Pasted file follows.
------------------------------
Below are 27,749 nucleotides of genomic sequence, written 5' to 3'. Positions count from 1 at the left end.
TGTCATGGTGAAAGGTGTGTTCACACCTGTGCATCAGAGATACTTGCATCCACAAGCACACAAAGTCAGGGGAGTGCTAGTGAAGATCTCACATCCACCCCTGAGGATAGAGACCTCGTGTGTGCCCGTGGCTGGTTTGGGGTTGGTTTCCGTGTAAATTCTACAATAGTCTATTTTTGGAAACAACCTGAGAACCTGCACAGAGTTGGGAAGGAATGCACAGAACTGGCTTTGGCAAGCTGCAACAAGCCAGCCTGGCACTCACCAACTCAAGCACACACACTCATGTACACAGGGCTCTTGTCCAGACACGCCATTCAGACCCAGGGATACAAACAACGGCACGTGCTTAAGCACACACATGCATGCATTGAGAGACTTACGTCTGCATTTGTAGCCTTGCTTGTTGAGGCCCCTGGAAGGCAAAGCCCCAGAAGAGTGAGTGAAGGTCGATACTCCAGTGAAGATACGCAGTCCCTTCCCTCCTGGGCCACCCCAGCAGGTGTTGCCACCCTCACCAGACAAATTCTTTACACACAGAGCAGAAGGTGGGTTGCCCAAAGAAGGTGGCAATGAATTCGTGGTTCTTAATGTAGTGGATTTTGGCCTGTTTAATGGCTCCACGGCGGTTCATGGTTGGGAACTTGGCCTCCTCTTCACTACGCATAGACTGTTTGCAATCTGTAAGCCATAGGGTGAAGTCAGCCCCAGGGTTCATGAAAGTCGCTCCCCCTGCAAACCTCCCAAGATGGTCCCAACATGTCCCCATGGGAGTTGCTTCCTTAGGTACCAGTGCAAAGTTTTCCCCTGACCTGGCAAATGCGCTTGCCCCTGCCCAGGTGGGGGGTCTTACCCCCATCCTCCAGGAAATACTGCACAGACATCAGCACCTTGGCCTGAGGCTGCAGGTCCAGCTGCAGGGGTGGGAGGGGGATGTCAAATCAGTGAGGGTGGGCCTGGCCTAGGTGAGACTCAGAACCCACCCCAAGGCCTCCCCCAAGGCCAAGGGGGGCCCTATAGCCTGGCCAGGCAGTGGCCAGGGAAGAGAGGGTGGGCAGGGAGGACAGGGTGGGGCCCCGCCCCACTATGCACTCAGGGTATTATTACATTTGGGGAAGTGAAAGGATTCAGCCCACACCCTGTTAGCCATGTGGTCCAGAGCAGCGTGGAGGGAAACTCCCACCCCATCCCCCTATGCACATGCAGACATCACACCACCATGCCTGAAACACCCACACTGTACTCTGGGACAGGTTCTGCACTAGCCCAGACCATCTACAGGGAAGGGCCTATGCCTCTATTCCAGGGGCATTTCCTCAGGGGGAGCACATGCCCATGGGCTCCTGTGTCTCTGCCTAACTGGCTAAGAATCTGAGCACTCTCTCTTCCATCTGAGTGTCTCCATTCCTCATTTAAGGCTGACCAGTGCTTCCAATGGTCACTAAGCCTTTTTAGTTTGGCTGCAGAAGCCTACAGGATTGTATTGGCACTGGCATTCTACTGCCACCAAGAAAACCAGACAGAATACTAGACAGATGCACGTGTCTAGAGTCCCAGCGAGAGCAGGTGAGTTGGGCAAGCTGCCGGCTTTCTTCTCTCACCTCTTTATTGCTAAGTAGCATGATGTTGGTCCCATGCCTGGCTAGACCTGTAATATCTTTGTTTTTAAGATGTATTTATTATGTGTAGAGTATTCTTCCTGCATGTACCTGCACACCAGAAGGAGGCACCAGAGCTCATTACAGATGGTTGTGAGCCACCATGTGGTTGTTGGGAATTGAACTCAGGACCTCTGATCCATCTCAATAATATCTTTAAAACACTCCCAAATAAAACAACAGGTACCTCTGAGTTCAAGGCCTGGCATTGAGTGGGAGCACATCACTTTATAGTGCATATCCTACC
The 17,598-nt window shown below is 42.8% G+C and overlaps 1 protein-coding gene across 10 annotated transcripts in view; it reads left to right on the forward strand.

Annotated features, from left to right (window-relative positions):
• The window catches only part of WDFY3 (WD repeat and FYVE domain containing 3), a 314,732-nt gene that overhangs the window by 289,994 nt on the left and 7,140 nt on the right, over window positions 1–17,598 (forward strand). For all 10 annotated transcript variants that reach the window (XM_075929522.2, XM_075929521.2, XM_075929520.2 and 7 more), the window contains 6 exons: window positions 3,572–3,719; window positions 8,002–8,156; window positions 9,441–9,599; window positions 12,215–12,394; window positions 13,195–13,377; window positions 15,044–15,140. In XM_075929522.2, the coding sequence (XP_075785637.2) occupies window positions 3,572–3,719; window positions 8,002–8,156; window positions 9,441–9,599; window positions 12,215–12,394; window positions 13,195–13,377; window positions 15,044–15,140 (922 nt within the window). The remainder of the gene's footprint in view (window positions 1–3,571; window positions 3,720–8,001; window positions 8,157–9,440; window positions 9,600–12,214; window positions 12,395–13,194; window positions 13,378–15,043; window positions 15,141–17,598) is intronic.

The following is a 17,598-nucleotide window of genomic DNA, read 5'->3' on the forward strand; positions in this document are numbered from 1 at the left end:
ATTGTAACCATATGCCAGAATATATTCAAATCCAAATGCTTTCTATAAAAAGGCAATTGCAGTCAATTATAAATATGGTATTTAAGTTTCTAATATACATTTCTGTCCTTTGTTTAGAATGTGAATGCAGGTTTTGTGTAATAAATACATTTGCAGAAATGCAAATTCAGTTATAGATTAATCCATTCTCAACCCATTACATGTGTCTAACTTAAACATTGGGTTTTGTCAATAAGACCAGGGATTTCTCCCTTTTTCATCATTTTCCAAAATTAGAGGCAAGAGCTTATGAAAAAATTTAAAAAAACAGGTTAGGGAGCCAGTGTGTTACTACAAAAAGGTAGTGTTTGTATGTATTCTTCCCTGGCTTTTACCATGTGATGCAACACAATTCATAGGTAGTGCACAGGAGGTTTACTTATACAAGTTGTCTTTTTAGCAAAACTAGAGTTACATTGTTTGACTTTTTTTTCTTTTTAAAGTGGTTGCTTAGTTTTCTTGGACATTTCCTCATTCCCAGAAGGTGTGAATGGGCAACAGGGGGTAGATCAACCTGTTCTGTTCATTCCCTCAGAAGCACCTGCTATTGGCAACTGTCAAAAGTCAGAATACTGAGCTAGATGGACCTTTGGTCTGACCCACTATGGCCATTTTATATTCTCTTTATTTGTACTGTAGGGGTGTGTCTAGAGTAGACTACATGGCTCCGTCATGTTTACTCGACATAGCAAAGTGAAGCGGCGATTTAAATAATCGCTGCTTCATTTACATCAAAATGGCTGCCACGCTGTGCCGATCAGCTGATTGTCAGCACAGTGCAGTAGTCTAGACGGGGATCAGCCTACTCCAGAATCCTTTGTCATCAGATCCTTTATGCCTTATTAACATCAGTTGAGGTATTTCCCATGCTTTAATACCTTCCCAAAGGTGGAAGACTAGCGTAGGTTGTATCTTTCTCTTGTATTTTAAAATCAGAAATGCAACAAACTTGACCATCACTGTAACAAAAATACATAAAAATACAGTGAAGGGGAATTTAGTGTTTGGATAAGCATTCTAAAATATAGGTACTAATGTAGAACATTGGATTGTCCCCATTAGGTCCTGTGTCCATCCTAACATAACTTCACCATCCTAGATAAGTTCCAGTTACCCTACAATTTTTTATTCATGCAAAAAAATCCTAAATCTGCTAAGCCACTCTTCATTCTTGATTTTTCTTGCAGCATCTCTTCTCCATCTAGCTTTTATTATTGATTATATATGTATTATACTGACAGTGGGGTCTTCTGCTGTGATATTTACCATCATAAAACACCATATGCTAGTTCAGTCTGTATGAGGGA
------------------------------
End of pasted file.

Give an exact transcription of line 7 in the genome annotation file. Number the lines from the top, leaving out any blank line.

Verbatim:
ATTGTAACCATATGCCAGAATATATTCAAATCCAAATGCTTTCTATAAAAAGGCAATTGCAGTCAATTATAAATATGGTATTTAAGTTTCTAATATACATTTCTGTCCTTTGTTTAGAATGTGAATGCAGGTTTTGTGTAATAAATACATTTGCAGAAATGCAAATTCAGTTATAGATTAATCCATTCTCAACCCATTACATGTGTCTAACTTAAACATTGGGTTTTGTCAATAAGACCAGGGATTTCTCCCTTTTTCATCATTTTCCAAAATTAGAGGCAAGAGCTTATGAAAAAATTTAAAAAAACAGGTTAGGGAGCCAGTGTGTTACTACAAAAAGGTAGTGTTTGTATGTATTCTTCCCTGGCTTTTACCATGTGATGCAACACAATTCATAGGTAGTGCACAGGAGGTTTACTTATACAAGTTGTCTTTTTAGCAAAACTAGAGTTACATTGTTTGACTTTTTTTTCTTTTTAAAGTGGTTGCTTAGTTTTCTTGGACATTTCCTCATTCCCAGAAGGTGTGAATGGGCAACAGGGGGTAGATCAACCTGTTCTGTTCATTCCCTCAGAAGCACCTGCTATTGGCAACTGTCAAAAGTCAGAATACTGAGCTAGATGGACCTTTGGTCTGACCCACTATGGCCATTTTATATTCTCTTTATTTGTACTGTAGGGGTGTGTCTAGAGTAGACTACATGGCTCCGTCATGTTTACTCGACATAGCAAAGTGAAGCGGCGATTTAAATAATCGCTGCTTCATTTACATCAAAATGGCTGCCACGCTGTGCCGATCAGCTGATTGTCAGCACAGTGCAGTAGTCTAGACGGGGATCAGCCTACTCCAGAATCCTTTGTCATCAGATCCTTTATGCCTTATTAACATCAGTTGAGGTATTTCCCATGCTTTAATACCTTCCCAAAGGTGGAAGACTAGCGTAGGTTGTATCTTTCTCTTGTATTTTAAAATCAGAAATGCAACAAACTTGACCATCACTGTAACAAAAATACATAAAAATACAGTGAAGGGGAATTTAGTGTTTGGATAAGCATTCTAAAATATAGGTACTAATGTAGAACATTGGATTGTCCCCATTAGGTCCTGTGTCCATCCTAACATAACTTCACCATCCTAGATAAGTTCCAGTTACCCTACAATTTTTTATTCATGCAAAAAAATCCTAAATCTGCTAAGCCACTCTTCATTCTTGATTTTTCTTGCAGCATCTCTTCTCCATCTAGCTTTTATTATTGATTATATATGTATTATACTGACAGTGGGGTCTTCTGCTGTGATATTTACCATCATAAAACACCATATGCTAGTTCAGTCTGTATGAGGGA